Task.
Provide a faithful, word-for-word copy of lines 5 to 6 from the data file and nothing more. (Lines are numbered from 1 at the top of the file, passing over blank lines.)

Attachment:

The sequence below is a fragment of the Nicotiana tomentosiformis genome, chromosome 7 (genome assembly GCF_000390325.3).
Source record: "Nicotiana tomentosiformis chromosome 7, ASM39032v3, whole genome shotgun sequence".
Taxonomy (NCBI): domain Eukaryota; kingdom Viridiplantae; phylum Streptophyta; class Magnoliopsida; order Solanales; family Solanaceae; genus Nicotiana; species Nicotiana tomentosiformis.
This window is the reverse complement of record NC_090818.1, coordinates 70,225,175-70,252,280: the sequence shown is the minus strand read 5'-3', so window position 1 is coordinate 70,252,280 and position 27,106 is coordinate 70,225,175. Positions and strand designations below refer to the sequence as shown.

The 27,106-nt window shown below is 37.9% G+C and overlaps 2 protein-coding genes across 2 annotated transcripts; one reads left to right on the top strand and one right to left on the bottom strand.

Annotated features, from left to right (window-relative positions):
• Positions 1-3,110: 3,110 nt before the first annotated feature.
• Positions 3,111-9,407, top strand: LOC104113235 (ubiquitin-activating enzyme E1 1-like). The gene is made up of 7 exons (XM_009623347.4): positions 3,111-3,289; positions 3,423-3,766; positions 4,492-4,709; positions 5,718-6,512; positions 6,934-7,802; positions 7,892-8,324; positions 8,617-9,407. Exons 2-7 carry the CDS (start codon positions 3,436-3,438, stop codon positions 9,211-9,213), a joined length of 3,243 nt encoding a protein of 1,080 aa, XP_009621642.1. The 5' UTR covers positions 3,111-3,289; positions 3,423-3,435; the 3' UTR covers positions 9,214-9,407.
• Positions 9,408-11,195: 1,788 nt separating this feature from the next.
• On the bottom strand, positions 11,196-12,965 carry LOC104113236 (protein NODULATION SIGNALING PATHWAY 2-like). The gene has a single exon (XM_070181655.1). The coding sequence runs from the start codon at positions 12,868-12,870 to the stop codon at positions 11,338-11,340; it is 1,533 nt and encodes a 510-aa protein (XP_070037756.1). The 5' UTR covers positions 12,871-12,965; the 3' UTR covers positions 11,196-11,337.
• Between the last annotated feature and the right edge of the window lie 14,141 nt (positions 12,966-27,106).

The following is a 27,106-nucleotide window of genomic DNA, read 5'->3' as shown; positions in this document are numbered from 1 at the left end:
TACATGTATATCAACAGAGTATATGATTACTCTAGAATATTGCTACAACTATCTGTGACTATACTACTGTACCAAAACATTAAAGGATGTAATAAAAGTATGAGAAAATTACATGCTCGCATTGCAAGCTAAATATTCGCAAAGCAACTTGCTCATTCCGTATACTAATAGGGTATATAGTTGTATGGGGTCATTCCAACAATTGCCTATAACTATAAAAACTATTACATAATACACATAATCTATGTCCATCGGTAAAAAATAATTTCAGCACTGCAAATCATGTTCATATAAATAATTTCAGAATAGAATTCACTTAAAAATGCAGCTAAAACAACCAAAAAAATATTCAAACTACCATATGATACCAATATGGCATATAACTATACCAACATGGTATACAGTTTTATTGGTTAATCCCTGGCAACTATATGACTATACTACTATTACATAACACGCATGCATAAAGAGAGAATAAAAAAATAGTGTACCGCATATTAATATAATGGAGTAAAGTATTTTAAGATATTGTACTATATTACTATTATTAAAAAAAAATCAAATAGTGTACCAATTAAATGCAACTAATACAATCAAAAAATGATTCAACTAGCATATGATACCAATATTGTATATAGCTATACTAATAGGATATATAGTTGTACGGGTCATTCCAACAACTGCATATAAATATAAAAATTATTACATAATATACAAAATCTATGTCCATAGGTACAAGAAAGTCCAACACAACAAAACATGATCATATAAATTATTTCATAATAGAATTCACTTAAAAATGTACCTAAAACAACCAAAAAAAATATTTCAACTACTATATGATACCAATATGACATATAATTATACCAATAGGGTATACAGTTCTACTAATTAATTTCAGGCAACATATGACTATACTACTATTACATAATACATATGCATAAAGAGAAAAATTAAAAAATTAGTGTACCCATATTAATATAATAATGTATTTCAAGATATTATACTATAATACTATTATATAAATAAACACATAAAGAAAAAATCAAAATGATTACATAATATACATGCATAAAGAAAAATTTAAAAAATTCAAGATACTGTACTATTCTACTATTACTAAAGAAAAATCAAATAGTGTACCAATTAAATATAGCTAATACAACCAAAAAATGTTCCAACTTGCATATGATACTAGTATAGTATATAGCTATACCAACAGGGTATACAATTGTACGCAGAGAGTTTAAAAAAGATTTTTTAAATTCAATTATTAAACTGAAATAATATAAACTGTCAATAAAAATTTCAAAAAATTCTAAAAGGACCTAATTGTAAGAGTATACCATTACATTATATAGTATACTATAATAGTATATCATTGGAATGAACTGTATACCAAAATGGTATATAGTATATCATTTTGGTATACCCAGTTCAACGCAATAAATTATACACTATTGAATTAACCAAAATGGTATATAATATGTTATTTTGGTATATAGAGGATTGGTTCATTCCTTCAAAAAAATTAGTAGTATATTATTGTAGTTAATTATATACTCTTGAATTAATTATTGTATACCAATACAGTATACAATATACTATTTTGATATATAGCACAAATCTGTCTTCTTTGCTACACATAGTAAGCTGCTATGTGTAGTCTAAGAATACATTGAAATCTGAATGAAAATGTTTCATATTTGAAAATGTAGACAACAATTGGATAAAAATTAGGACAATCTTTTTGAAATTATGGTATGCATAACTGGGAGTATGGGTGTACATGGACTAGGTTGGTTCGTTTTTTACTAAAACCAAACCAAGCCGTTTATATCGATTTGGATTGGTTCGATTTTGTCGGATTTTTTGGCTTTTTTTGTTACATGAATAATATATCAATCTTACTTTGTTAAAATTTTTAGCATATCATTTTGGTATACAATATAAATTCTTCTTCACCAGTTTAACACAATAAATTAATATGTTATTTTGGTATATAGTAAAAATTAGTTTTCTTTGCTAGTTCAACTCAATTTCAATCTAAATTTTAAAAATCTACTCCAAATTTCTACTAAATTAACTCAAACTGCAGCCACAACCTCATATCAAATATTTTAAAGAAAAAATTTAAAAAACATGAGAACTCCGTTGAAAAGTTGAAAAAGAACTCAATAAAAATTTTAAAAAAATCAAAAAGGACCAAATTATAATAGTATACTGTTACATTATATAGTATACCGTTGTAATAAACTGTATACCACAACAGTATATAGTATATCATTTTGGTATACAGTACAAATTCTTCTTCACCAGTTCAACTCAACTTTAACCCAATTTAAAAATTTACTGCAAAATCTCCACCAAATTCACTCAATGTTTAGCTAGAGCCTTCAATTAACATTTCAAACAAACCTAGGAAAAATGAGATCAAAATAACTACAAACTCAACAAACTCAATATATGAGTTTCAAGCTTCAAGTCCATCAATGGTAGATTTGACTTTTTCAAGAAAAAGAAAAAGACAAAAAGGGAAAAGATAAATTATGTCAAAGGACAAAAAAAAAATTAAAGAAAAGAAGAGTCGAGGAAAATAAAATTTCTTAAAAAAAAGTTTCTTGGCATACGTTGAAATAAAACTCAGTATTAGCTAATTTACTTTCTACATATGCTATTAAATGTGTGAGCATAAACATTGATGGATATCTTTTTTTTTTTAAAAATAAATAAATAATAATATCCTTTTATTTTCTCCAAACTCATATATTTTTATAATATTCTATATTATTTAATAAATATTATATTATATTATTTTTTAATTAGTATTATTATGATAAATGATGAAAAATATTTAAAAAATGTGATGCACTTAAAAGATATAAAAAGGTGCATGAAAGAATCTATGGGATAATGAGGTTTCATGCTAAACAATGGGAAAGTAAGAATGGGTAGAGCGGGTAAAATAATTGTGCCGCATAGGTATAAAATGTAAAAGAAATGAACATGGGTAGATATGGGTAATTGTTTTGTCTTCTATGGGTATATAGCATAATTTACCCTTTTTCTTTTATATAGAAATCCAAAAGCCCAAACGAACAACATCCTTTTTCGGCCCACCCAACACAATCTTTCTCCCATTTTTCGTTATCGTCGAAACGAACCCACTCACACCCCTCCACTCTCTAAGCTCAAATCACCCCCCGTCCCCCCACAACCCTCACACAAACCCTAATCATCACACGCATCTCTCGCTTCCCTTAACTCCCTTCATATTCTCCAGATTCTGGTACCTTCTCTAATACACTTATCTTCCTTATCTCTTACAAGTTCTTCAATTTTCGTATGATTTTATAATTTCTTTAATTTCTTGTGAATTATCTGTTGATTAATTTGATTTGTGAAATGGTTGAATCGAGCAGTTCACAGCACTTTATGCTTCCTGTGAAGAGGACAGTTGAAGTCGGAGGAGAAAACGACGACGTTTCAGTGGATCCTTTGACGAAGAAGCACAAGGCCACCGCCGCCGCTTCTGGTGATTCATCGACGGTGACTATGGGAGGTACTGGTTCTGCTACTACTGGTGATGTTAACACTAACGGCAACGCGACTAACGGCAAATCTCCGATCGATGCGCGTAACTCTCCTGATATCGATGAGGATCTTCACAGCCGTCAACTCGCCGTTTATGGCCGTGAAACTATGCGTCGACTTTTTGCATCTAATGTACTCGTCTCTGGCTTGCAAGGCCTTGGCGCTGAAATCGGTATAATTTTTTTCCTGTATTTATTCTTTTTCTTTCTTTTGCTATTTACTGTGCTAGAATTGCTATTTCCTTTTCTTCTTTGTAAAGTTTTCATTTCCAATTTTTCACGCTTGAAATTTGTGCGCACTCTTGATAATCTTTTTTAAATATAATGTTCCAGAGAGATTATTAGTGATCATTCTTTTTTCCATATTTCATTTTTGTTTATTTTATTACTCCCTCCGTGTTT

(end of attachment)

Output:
The 27,106-nt window shown below is 37.9% G+C and overlaps 2 protein-coding genes across 2 annotated transcripts; one reads left to right on the top strand and one right to left on the bottom strand.

Annotated features, from left to right (window-relative positions):